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Gandhara Briefing: Tajikistan, Panjshir, Afghan Sufis

The Collective Security Treaty Organization holds a military exercise near the Afghan border in Tajikistan. (file photo)
The Collective Security Treaty Organization holds a military exercise near the Afghan border in Tajikistan. (file photo)

Welcome to Gandhara's weekly newsletter. This briefing brings you the best of our reporting from Afghanistan and Pakistan.

If you're new to the newsletter or haven't subscribed yet, you can do so here.

Taliban's hostile relations with Tajikistan

I write about the already tense relations between the Afghan Taliban and
neighboring Tajikistan worsening in recent weeks.

In the latest incidents, the Taliban closed the border with Tajikistan and seized dozens of Tajik trucks that transported goods to Afghanistan.

Since the Taliban seized power, Dushanbe has repeatedly highlighted the militant threat emanating from Afghanistan, where Tajik militants are allied with the Taliban and the rival Islamic State Khorasan (IS-K) extremist group. Meanwhile, Dushanbe has been accused of hosting leaders of the National Resistance Front, an armed anti-Taliban group in Afghanistan.

Tajikistan has held military drills and called on the Russian-led Collective Security Treaty Organization to respond to what it sees as rising threats from Afghanistan. The Taliban, meanwhile, has stationed additional fighters, including a battalion of suicide bombers, on the border with Tajikistan.

"Under the Taliban's current rule over Afghanistan, Tajikistan is arguably the most vulnerable of the Central Asian neighbors," Hameed Hakimi, an Afghanistan expert at the Atlantic Council, told me.

He said Russia, an ally of Tajikistan, was trying to reconcile the two sides. "The Taliban cannot afford the costs of any cross-border clashes that force Moscow's intervention in support of Tajikistan," he said.

Alleged Taliban war crimes in Panjshir

Radio Azadi reports on allegations that the Taliban is committing war crimes in
Panjshir Province, the scene of fighting between the militants and resistance forces.

Residents told Radio Azadi that Taliban fighters had killed, tortured, and beaten civilians in the mountainous region, a traditional hotbed of anti-Taliban resistance.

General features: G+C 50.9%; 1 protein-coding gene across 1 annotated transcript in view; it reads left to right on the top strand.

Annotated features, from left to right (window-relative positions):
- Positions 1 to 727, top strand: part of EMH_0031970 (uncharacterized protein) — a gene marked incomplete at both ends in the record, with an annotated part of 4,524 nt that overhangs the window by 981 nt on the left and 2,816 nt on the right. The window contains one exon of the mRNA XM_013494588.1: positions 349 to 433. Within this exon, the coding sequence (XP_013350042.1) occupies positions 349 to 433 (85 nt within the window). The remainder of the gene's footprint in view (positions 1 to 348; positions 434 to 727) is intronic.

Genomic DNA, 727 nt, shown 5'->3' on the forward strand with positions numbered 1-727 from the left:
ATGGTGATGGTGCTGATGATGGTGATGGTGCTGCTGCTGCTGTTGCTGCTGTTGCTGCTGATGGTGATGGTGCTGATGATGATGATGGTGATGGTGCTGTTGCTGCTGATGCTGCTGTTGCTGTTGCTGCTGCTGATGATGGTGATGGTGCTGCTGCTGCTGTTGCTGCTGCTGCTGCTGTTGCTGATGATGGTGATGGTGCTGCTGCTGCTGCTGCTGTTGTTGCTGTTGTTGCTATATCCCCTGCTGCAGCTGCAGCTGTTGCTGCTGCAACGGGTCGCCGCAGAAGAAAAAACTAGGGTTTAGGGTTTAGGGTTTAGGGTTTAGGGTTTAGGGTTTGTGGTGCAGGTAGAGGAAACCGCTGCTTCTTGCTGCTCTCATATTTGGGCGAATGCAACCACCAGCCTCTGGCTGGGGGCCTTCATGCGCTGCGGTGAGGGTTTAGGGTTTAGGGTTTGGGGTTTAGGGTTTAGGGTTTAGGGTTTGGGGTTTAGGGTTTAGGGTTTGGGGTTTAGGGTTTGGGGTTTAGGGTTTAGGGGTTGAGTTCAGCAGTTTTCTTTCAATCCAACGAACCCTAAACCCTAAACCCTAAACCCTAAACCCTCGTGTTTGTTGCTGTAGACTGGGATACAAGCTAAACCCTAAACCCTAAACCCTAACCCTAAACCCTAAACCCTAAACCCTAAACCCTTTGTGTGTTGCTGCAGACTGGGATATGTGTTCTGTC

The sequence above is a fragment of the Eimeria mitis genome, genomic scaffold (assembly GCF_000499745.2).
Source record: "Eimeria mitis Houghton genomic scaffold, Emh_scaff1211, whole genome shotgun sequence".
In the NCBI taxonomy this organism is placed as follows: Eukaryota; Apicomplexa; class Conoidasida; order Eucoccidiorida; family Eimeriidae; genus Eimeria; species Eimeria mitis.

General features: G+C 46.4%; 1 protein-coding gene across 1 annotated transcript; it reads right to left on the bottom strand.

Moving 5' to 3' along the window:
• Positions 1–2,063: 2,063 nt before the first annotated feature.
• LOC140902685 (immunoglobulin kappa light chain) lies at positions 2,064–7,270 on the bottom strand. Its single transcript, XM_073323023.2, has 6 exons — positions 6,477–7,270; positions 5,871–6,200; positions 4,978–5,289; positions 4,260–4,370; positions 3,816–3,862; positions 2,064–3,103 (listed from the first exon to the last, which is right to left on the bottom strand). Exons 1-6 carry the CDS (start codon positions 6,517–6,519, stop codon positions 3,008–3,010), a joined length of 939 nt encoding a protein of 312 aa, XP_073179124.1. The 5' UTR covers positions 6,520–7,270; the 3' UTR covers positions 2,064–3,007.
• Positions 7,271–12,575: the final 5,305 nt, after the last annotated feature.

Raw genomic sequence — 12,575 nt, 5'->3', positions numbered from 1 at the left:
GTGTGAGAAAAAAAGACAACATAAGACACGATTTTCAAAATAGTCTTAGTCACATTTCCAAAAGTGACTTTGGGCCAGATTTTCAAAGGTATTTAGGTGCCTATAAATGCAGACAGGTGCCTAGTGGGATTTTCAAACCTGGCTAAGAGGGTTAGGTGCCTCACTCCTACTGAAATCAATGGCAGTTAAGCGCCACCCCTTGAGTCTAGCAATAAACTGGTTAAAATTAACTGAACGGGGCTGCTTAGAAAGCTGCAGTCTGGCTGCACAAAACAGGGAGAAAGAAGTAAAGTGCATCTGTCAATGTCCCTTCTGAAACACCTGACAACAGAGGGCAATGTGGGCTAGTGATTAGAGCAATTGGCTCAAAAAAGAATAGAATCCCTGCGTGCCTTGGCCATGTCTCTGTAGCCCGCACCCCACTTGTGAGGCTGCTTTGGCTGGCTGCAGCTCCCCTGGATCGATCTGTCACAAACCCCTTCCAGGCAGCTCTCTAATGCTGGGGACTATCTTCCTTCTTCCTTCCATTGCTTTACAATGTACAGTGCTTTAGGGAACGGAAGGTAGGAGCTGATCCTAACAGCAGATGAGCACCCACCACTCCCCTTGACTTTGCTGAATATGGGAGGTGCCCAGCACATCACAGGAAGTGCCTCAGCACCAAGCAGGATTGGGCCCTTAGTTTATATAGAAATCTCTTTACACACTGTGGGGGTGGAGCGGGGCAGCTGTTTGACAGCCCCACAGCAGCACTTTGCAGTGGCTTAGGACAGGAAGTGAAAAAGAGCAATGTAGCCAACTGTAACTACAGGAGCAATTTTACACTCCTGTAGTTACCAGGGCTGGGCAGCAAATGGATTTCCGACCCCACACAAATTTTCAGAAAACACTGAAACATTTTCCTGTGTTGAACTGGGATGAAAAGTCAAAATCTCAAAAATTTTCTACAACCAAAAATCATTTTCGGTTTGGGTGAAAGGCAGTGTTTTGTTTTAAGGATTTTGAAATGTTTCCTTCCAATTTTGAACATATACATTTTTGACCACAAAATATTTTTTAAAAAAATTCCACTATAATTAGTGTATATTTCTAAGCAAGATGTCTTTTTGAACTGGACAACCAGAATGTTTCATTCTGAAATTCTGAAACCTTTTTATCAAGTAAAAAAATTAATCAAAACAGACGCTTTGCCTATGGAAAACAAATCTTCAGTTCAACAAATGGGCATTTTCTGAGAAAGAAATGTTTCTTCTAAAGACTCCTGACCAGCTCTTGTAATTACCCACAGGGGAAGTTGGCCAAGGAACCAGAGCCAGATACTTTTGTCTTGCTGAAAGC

"There are dead bodies in every corner," said Mullah Mahad, a resident of Panjshir's Abdullah Khel Valley. "But they [locals] don't have the right to bury their dead."

Another resident of the valley claimed that Taliban fighters threw a man off a cliff because he had been photographed alongside a poster of Ahmad Shah Masud, the former mujahedin commander who fought the Taliban in the 1990s. The resident added that the Taliban cut the ears off the man's 16-year-old companion.

IS-K attacks alarm Afghan Sufis

Radio Azadi reports on the fears of Afghanistan's Sufi community, which was the target of two recent deadly attacks claimed by IS-K militants.

Sufis, who follow a mystical and moderate form of Islam, said the unprecedented attacks have forced them to stop congregating at their shrines and monasteries.

"What happened that day constantly flashes before my eyes," said Mansur Sikandari, who was singing Islamic hymns inside the Khalifa Sahib monastery in Kabul when a powerful blast ripped through the building and killed up to 50 worshippers last month. "Nothing like this had happened before under any government."

Afghan women pay dearly for forced Taliban veils

Radio Azadi reports on how the Taliban's burqa decree has
increased domestic abuse in Afghanistan.

The Taliban decree, the latest restriction against women, orders women to cover their faces in public by wearing an all-encompassing burqa or niqab. If a woman violates the new order, the Taliban says it will punish her male relatives.

"Since the Taliban has imposed this ban, men in my family are mistreating us," said a housewife in Kabul. "They tell us that if we leave the house, we will create a headache for them."

"Now, we frequently face violent and aggressive behavior by [male] family members," another woman in Kabul said.

I hope you found this week’s newsletter useful, and I encourage you to forward it to your colleagues.

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Abubakar Siddique
Twitter: @sid_abu

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    Abubakar Siddique

    Abubakar Siddique, a journalist for RFE/RL's Radio Azadi, specializes in the coverage of Afghanistan and Pakistan. He is the author of The Pashtun Question: The Unresolved Key To The Future Of Pakistan And Afghanistan. He is also one of the authors of the Azadi Briefing, a weekly newsletter that unpacks the key issues in Afghanistan.

Radio Azadi is RFE/RL's Dari- and Pashto-language public service news outlet for Afghanistan. Every Friday, in our newsletter, Azadi Briefing, one of our journalists will share their analysis of the week’s most important issues and explain why they matter.

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